The Dog Days of Summer and Interval Training

 In Discussions, Training, Training Physiology
During the winter, we complain about boring hours spent riding indoors, going nowhere.  As summer arrives, the trainer becomes a forgotten friend, a distant memory until that first outdoor interval workout.  Despite the boredom, riding indoors provides controllability seldom available on an actual road.  Riding indoors during the summer….well….is something we all want to avoid. 

Read below for some tips on maximizing the probability of interval perfection while on the road and keeping that trainer on vacation.

Tip #1:  Terrain

 If you are doing a Zone 1 (Active Recovery) workout, picking a mountainous route is not ideal. The same rule applies for a harder workout, such as FTP coast downs (basically a 10 min Zone 4 workout in watching power is EXTREMELY important). For both, having a stretch of relatively flat road for solid 10-12 minute effort is necessary.

Tip #2:  Consistent Pedal Velocity

A smooth power stroke at the same pedal speed provides a much smoother power output, which is easier said (or typed) than done.  Use your recovery rides to practice your pedal stroke. 

Tip #3:  Garmin setup

 I recommend three things.

  • Set your Garmin to measure data in 3 second intervals
  • Use your lap button when executing specific intervals that are less than one hour (FTP/LT). Trying to use the lap button on a 2 hour endurance ride will end with frustration, since it is using average power.  
  • Setup your screen for the workout that you are attempting to do. No need for HR if you are targeting power. You may not need the time of day, temperature, etc. Setup the Garmin for exactly what you are doing, the fewer the items on the screen the better. ALWAYS keep cadence data, because in power workouts, cadence is always important.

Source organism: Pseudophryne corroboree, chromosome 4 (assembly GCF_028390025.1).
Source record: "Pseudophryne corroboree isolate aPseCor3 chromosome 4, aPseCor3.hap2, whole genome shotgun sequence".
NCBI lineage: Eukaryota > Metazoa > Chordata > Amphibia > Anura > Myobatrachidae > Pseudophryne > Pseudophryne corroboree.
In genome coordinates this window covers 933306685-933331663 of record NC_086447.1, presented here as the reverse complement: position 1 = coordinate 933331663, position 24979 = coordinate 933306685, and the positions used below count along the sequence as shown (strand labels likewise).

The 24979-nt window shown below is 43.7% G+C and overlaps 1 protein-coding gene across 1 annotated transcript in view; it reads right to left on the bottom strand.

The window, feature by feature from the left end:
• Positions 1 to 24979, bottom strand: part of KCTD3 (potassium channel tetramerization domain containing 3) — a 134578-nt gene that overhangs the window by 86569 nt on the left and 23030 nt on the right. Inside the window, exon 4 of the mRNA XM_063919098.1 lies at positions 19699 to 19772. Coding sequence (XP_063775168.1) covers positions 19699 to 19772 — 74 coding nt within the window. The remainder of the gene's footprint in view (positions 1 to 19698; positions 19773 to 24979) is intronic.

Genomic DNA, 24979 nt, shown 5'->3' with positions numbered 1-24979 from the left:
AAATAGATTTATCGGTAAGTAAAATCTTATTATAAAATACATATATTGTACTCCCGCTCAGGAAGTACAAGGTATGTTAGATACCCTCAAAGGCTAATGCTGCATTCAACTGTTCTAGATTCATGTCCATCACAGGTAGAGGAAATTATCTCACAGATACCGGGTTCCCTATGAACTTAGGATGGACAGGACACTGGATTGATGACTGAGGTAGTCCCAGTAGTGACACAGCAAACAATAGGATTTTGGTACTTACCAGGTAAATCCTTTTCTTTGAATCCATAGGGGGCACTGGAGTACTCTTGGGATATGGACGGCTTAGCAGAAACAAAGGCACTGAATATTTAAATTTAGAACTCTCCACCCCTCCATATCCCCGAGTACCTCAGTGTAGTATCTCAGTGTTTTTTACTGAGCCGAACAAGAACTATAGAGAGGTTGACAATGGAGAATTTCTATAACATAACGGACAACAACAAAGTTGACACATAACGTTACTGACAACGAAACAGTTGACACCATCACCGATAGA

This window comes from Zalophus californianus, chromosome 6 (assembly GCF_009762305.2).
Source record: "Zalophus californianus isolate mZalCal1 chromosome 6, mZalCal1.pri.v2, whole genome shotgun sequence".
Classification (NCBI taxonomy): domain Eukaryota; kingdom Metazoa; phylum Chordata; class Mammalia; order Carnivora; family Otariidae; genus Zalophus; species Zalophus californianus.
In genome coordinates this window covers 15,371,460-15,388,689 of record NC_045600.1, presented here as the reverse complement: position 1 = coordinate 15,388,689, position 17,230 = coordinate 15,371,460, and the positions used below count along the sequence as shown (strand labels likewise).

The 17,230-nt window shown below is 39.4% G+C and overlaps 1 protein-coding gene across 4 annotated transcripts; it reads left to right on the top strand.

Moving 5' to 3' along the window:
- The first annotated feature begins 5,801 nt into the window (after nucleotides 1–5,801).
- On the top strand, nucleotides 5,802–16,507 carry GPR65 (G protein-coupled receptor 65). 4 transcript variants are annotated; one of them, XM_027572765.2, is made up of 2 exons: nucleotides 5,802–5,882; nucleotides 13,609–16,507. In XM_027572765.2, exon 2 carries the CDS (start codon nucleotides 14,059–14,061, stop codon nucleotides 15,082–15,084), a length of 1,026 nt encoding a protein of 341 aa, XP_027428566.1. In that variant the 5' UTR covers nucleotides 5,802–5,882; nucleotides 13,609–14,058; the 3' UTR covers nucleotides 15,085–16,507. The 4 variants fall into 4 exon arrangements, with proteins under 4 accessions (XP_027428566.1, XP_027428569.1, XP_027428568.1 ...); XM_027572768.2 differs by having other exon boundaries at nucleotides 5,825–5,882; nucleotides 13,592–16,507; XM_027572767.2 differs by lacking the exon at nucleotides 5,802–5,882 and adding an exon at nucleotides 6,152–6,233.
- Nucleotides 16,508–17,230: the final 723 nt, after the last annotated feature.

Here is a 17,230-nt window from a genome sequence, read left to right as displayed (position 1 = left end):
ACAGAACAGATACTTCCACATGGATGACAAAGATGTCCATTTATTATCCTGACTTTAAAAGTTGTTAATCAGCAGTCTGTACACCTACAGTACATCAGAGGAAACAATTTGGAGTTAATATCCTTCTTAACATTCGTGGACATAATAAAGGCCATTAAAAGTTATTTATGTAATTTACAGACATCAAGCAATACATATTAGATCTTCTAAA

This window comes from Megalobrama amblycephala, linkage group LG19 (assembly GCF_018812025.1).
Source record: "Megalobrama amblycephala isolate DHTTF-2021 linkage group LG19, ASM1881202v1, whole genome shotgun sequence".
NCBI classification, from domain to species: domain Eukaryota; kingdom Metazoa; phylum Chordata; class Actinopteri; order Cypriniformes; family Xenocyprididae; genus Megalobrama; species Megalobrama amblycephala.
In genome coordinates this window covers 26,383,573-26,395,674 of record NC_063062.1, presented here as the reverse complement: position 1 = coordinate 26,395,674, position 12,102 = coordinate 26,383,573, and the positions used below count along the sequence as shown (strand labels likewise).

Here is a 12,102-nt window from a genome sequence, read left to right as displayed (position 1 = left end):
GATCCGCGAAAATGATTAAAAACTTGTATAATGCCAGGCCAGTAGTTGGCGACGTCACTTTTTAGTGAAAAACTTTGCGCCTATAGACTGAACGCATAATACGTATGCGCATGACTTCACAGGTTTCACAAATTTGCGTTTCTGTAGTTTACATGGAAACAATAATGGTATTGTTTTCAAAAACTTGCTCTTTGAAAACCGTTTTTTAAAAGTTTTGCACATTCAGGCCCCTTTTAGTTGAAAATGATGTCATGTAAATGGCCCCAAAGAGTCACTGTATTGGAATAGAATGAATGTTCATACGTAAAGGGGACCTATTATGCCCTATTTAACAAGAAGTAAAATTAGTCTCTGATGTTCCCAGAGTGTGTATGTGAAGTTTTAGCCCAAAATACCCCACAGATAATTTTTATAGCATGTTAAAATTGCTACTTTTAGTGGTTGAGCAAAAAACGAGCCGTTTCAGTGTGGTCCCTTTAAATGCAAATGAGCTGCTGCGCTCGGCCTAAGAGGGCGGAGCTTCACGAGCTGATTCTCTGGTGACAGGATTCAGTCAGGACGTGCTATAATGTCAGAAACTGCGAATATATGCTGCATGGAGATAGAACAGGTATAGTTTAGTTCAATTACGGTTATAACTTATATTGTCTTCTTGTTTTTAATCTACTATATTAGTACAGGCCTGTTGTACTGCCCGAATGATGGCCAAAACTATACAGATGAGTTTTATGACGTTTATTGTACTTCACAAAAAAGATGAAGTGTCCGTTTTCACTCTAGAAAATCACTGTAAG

Tip #4:  Get into the spirit

Know the spirit of the workout. If you are going out on a Zone 2 Endurance ride, I suggest that you setup the Garmin with speed, distance, time, cadence, and normalized power. At the end of the ride make sure your normalized power is in your zone 2 range. If it is, then you probably met the spirit of the workout.  For the FTP coast downs I mentioned earlier, the workout consists of several 10 minute FTP efforts. Setup for AVERAGE power, you hit lap and over two minutes get your average power to your FTP (we will use 300 for easy math). Then you soft pedal allowing your average power to drop 10 watts (don’t pedal too softly because you want this drop to occur no faster than 20 seconds). Once your power is at 290, you are up out of the saddle with little less than a sprint raising the average power back to 300 watts. Once it says 300 watts, soft pedal to 290. Continue to do this until you have reached 10 minutes on the lap timer. Then rest. So over the 10 minutes you have averaged 300 watts, but you will see power in Zones 2,4,5, and 6 when you look at your trainingpeaks account (or whatever software you use).

One final thought. Execute the spirit of the workout and do not obsess over every pedal stroke or power number. Training workouts can have a steep learning curve. When you upload your files, be sure to provide a brief commentary – did you feel like executed the workout to standard?  Did your RPE tell you 300W but your power meter noted only 190?  All of this information, from the objective power data to the subjective commentary, enables your coach to best assess your progress.
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